Saturday, June 19, 2010
Toy Story 3. A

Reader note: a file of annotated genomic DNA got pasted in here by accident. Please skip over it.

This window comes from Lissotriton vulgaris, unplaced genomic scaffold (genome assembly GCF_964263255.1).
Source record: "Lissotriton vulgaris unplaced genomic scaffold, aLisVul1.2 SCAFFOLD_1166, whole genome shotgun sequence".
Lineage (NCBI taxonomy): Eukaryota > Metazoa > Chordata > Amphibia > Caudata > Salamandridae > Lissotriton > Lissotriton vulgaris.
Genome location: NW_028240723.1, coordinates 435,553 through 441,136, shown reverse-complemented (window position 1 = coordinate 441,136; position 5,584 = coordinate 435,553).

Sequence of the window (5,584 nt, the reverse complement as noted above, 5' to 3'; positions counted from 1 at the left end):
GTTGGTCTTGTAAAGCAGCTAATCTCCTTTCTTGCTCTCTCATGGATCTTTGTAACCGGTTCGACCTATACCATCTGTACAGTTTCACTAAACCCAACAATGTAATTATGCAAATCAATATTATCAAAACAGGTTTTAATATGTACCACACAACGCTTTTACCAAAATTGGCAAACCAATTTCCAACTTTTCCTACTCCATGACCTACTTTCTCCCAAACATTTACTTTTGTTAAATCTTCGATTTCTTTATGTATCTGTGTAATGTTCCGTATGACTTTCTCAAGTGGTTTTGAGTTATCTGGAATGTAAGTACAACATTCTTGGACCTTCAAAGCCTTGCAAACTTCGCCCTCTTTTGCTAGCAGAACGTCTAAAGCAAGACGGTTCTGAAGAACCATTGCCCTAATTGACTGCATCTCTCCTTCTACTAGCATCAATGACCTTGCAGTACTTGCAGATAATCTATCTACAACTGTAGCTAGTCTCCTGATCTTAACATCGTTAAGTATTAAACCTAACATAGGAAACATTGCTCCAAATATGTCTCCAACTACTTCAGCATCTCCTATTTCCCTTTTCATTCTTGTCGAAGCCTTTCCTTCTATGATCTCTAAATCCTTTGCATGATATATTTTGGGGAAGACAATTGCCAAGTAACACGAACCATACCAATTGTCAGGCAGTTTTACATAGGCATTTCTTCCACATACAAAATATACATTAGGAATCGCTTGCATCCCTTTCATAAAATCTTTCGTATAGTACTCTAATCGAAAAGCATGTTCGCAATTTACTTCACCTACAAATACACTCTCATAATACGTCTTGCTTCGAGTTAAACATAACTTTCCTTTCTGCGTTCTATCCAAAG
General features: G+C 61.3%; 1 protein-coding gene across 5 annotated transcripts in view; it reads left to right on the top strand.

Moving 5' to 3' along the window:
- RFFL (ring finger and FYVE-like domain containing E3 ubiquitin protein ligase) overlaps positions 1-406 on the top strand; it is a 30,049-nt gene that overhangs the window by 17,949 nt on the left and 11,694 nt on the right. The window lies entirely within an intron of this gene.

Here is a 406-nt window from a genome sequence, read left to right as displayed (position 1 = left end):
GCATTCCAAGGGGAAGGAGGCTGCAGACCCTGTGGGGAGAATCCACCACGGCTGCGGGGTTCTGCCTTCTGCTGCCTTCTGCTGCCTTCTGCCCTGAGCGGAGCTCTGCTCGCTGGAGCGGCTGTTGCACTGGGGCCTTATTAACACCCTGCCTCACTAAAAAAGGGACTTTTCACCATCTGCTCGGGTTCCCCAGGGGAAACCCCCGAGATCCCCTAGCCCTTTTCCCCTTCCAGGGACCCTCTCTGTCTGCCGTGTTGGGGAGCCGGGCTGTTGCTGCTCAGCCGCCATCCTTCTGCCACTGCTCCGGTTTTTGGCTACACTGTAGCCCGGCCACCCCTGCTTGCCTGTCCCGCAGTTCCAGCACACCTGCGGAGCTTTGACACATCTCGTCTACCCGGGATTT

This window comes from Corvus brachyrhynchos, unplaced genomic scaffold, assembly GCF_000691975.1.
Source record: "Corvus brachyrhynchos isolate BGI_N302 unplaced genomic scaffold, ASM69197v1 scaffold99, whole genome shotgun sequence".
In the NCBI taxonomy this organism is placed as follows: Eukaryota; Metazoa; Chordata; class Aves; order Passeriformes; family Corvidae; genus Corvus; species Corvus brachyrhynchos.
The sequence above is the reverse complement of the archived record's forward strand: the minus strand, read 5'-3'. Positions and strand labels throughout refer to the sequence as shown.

It's no secret that this summer movie season has become increasingly lousier by the week, both in the quality of the movies and their box office returns. But with Toy Story 3 and the emotional impact it brings, does it really matter? Does anything else this summer mean anything? Not really. Toy Story 3 is what this summer is all about, and even if Predators and Inception are great, I'll leave the season looking back at only one film. The Toy Story universe easily carries more nostalgia than any of the other Pixar creations. The conclusion to the story makes this one of the finest trilogies ever, and for me, the most meaningful. I remember seeing the first Toy Story and being terrified of Sid. I remember going to see Toy Story 2 when my brother was making a movie in the house and asked everyone to leave. And I recall seeing both films countless times as I grew older. And with each year that passed, I saw the movies differently. I realized that Sid wasn't really all that bad. Just a bored, cowardly little boy who lives next door. I saw that there was a point being made about the relationship a kid has to his toys. Now with Toy Story 3, I understand it more than ever. Andy and is the same age as I am. The only difference is that all my childhood toys broke before starting high school. It looks like Andy doesn't care much for his toys anymore, and yet he still has them, meaning he must feel something for them. Then we realize he's nostalgic too, and when he recalls the wonder of playing with them, Pixar makes its grandest statement yet. I loved this movie, naturally, and together with the first two it makes for one of the finest and most complete stories ever told.